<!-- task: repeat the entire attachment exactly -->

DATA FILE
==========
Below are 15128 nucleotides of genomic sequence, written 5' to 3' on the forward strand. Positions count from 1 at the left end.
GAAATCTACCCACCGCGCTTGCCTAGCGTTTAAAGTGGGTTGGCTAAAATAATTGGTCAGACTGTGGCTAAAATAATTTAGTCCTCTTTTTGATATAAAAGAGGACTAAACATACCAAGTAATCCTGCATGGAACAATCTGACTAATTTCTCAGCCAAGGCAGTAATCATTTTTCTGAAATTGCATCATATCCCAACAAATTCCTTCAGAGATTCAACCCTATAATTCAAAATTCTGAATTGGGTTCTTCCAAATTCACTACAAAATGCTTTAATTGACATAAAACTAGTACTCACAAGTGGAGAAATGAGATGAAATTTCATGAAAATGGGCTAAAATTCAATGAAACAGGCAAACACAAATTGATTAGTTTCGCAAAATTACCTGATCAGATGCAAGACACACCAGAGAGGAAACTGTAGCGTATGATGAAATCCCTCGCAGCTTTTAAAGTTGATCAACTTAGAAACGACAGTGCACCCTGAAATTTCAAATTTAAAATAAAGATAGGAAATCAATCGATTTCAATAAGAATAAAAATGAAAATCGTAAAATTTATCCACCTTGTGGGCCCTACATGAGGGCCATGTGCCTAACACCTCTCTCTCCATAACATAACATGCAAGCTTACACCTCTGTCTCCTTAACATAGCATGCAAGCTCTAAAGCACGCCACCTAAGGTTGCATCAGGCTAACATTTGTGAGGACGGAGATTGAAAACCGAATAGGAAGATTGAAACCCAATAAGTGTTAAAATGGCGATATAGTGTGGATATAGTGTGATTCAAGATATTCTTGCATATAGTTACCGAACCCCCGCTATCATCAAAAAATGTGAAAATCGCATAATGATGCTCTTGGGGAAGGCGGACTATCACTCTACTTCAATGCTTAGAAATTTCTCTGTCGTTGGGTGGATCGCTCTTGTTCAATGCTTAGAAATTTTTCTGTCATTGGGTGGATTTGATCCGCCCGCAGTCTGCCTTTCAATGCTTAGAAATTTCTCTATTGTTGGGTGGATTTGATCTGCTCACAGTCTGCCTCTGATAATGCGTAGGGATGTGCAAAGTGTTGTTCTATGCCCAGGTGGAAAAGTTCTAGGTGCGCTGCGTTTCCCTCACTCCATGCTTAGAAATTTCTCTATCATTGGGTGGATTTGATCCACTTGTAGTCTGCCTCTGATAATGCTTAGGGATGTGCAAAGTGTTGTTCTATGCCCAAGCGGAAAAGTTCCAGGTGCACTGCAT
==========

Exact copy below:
Below are 15128 nucleotides of genomic sequence, written 5' to 3' on the forward strand. Positions count from 1 at the left end.
GAAATCTACCCACCGCGCTTGCCTAGCGTTTAAAGTGGGTTGGCTAAAATAATTGGTCAGACTGTGGCTAAAATAATTTAGTCCTCTTTTTGATATAAAAGAGGACTAAACATACCAAGTAATCCTGCATGGAACAATCTGACTAATTTCTCAGCCAAGGCAGTAATCATTTTTCTGAAATTGCATCATATCCCAACAAATTCCTTCAGAGATTCAACCCTATAATTCAAAATTCTGAATTGGGTTCTTCCAAATTCACTACAAAATGCTTTAATTGACATAAAACTAGTACTCACAAGTGGAGAAATGAGATGAAATTTCATGAAAATGGGCTAAAATTCAATGAAACAGGCAAACACAAATTGATTAGTTTCGCAAAATTACCTGATCAGATGCAAGACACACCAGAGAGGAAACTGTAGCGTATGATGAAATCCCTCGCAGCTTTTAAAGTTGATCAACTTAGAAACGACAGTGCACCCTGAAATTTCAAATTTAAAATAAAGATAGGAAATCAATCGATTTCAATAAGAATAAAAATGAAAATCGTAAAATTTATCCACCTTGTGGGCCCTACATGAGGGCCATGTGCCTAACACCTCTCTCTCCATAACATAACATGCAAGCTTACACCTCTGTCTCCTTAACATAGCATGCAAGCTCTAAAGCACGCCACCTAAGGTTGCATCAGGCTAACATTTGTGAGGACGGAGATTGAAAACCGAATAGGAAGATTGAAACCCAATAAGTGTTAAAATGGCGATATAGTGTGGATATAGTGTGATTCAAGATATTCTTGCATATAGTTACCGAACCCCCGCTATCATCAAAAAATGTGAAAATCGCATAATGATGCTCTTGGGGAAGGCGGACTATCACTCTACTTCAATGCTTAGAAATTTCTCTGTCGTTGGGTGGATCGCTCTTGTTCAATGCTTAGAAATTTTTCTGTCATTGGGTGGATTTGATCCGCCCGCAGTCTGCCTTTCAATGCTTAGAAATTTCTCTATTGTTGGGTGGATTTGATCTGCTCACAGTCTGCCTCTGATAATGCGTAGGGATGTGCAAAGTGTTGTTCTATGCCCAGGTGGAAAAGTTCTAGGTGCGCTGCGTTTCCCTCACTCCATGCTTAGAAATTTCTCTATCATTGGGTGGATTTGATCCACTTGTAGTCTGCCTCTGATAATGCTTAGGGATGTGCAAAGTGTTGTTCTATGCCCAAGCGGAAAAGTTCCAGGTGCACTGCAT